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<strong>Real Property Exception Gets a Boost</strong>

Real Property Exception Gets a Boost

The Pennsylvania Supreme Court, in Brewington v. City of Philadelphia, clarified and gave a boost to the real property exception to governmental immunity. The Court upheld the Commonwealth Court’s reversal of a grant of summary judgment in a case involving the absence of padding in a school gymnasium. A student ran into the wall during a relay race causing a concussion. The Court held that this fell into the real property exception. The complaint alleged that the school was negligent for failing to install padded safety mats to cushion the wall.

The trial court granted summary judgment, ruling that the mats were personalty, not realty, and thus did not fall within the real property exception. In reversing, the Commonwealth Court relied on Singer v. School Dist. of Philadelphia, 513 A.2d 1108 (Pa. Cmwlth. 1986). In Singer, a student gymnast was injured because of a missing gym floor mat. Although the mat was personalty, the unprotected hardwood floor was not. Since it was the floor that caused the injury, the real property exception applied.

The Court explicitly overruled Rieger v. Altoona Area School District, 768 A.2d 912 (Pa. Cmwlth. 2001). Rieger held that negligent failure to provide mats in a cheerleading practice area did not fall within the exception. Since the mats were not affixed to the floor, they were personalty. Therefore, Rieger called the viability of Singer into question. Brewington determined that the Rieger analysis was faulty, and reaffirmed Singer.

The Brewington Court concluded that the proper analysis focuses on the cause of the injury, rather than the nature of the remedy that should have been provided. In other words, the Court focused on the bare floor rather than the absent mats. The real property exception applied despite the fact that the lawsuit alleged that personalty (protective matting) would have prevented the injury.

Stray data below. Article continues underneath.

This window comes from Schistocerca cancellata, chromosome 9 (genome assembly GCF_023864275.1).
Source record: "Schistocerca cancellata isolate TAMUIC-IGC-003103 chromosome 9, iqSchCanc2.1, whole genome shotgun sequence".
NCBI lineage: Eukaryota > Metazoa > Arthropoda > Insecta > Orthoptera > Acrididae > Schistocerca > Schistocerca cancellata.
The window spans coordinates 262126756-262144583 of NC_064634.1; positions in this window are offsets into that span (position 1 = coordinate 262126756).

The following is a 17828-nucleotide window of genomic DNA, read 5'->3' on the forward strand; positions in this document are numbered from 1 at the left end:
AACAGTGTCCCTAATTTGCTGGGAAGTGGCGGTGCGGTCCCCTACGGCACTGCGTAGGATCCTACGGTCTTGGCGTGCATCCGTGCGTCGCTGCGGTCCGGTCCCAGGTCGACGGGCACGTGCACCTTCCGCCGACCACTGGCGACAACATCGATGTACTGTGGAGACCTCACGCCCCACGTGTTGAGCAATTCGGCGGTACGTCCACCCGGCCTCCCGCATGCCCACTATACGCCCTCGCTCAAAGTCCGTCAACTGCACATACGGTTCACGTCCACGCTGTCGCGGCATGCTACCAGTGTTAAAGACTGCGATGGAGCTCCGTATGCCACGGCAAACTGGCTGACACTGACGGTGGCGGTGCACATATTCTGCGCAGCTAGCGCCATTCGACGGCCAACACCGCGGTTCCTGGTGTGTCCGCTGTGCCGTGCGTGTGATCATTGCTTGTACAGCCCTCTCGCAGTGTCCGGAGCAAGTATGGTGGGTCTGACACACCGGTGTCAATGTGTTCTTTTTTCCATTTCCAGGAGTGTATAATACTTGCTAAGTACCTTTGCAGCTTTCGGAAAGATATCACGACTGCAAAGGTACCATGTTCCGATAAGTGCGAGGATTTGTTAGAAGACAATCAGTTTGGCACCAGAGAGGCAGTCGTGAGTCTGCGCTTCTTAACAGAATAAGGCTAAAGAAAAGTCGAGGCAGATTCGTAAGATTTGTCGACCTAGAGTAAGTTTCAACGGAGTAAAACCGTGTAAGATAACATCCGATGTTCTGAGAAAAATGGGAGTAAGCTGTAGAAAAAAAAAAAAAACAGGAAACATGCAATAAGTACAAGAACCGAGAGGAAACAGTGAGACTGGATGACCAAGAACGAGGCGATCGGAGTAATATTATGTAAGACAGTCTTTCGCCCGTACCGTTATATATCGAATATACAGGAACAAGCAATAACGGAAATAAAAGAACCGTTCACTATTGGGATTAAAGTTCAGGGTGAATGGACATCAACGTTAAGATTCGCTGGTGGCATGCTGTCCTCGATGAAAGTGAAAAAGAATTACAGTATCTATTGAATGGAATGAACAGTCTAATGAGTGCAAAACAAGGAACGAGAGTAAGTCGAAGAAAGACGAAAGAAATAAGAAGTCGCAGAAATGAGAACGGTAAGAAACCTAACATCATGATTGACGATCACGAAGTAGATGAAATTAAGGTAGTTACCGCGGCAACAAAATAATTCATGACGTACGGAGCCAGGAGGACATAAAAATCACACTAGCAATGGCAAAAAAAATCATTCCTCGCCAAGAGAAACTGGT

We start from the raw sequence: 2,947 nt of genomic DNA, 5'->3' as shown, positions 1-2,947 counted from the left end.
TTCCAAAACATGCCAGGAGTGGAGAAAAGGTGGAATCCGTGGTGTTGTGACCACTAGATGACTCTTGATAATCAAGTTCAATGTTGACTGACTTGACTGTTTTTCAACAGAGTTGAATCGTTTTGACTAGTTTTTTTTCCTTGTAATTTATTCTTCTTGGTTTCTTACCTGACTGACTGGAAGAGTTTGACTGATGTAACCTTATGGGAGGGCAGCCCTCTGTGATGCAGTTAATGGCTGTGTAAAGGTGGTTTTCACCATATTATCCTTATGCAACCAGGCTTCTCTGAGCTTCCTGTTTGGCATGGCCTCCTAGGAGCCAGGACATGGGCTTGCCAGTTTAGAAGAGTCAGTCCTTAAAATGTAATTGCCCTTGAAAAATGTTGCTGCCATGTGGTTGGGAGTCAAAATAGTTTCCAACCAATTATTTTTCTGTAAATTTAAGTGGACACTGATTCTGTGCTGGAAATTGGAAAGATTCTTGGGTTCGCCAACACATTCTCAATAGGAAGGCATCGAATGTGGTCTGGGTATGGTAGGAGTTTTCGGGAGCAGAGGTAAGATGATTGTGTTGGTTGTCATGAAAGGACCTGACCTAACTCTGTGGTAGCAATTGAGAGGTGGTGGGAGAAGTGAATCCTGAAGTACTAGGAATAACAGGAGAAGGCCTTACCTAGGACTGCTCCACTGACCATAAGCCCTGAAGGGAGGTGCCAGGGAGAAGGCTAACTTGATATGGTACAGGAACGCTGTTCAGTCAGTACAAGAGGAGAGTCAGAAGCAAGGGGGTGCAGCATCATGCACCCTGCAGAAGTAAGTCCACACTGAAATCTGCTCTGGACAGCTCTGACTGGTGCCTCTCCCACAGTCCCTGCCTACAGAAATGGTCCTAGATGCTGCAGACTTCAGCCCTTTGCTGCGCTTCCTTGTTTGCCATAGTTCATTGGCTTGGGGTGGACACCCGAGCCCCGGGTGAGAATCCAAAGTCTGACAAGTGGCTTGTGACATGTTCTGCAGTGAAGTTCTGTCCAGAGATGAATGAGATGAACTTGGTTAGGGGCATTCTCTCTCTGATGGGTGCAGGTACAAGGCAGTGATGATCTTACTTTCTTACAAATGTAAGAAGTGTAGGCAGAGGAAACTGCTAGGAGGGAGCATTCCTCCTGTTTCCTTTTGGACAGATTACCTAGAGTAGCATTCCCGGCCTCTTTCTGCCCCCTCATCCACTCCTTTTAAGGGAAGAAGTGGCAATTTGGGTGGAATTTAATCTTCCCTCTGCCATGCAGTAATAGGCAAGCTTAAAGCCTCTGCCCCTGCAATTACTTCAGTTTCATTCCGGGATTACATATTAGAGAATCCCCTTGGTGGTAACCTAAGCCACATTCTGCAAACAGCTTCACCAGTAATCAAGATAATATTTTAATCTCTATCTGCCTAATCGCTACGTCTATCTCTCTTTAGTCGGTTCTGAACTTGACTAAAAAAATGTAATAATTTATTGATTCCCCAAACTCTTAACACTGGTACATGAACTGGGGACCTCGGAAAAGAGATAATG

The Court dismissed the City’s claim that the wall itself had no dangerous condition that caused injury. The City claimed that the wall did what it was intended to do, “stand and be a wall”. The plaintiff’s nuanced contention was that the injury was caused not by negligent control of gym mats, but rather, by a dangerous condition of property, i.e., an unpadded wall. The Court agreed, stating that although the mats which could have prevented the injury were personalty, the unprotected wall was not.

The Court also dismissed the City’s defense that the dispute was more properly construed as a claim of negligent supervision rather than a claim of defective real property. The City claimed that the injury was caused in part by a teacher directing students to run toward the wall. “While a bare claim of negligent supervision might not pass through the narrow gate of the Act’s real property exception, … such a claim does not bar an independent claim of the negligent care, custody or control of real property on the part of the local agency.”

Plaintiff’s counsel wisely focused on negligent care of the real property in the complaint and never expressly plead a cause of action for negligent supervision. Even if plaintiff had raised negligent supervision, this would “not bar application of the real property exception to an independent claim directed to the negligent care of real property.”

Contrast Brewington and Singer with Blocker v. City of Philadelphia, 763 A.2d 373 (Pa. 2000). Blocker held that chattel not attached to realty remains personalty and therefore is not subject to immunity. Thus, the City was immune from suit for injuries caused by the collapse of an unattached wooden bleacher. The bleacher measured roughly twelve feet wide and four to five feet tall, with approximately five tiers of seating. Since exceptions to governmental immunity must be narrowly construed, based on the language of the legislation, even an unattached object certainly weighing hundreds of pounds is considered personalty.

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